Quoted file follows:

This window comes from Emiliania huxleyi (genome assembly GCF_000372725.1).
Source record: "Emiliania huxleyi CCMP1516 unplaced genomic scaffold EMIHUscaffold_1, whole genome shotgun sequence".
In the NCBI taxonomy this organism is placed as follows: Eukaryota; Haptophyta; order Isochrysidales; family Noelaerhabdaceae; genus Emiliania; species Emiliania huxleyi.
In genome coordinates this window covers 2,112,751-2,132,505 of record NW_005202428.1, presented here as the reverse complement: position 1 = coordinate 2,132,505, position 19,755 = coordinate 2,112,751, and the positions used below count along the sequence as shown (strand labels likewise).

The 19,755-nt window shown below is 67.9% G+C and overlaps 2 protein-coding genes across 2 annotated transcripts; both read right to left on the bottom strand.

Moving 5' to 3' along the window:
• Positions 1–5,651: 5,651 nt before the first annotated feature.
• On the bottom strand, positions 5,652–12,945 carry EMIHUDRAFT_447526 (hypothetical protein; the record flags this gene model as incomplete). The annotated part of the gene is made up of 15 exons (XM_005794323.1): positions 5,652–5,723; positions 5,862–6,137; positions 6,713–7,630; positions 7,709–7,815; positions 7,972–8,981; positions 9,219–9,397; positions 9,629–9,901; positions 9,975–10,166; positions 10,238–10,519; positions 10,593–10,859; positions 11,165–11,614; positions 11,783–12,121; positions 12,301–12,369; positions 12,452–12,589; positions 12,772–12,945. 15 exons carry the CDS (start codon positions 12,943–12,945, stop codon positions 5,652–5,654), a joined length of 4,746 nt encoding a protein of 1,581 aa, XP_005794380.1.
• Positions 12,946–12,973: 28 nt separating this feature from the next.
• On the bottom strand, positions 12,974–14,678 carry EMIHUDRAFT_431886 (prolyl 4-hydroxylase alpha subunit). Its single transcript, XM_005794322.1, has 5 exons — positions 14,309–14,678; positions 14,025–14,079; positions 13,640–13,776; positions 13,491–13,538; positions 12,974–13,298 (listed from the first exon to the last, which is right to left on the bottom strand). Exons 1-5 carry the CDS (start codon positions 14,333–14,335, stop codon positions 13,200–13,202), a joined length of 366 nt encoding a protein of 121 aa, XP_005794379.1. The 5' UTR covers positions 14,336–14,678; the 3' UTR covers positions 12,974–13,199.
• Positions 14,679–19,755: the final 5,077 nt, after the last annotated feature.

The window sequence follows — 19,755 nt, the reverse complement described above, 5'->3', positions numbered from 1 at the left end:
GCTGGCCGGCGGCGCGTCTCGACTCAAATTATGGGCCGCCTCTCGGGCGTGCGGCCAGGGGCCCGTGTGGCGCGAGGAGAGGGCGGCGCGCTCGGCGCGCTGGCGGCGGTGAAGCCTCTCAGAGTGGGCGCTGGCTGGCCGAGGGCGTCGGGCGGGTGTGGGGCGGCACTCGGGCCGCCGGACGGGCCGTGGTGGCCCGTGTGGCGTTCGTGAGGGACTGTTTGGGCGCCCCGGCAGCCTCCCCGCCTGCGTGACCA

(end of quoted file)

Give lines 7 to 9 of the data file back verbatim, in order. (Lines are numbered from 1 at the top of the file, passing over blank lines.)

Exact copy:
• Positions 1–5,651: 5,651 nt before the first annotated feature.
• On the bottom strand, positions 5,652–12,945 carry EMIHUDRAFT_447526 (hypothetical protein; the record flags this gene model as incomplete). The annotated part of the gene is made up of 15 exons (XM_005794323.1): positions 5,652–5,723; positions 5,862–6,137; positions 6,713–7,630; positions 7,709–7,815; positions 7,972–8,981; positions 9,219–9,397; positions 9,629–9,901; positions 9,975–10,166; positions 10,238–10,519; positions 10,593–10,859; positions 11,165–11,614; positions 11,783–12,121; positions 12,301–12,369; positions 12,452–12,589; positions 12,772–12,945. 15 exons carry the CDS (start codon positions 12,943–12,945, stop codon positions 5,652–5,654), a joined length of 4,746 nt encoding a protein of 1,581 aa, XP_005794380.1.
• Positions 12,946–12,973: 28 nt separating this feature from the next.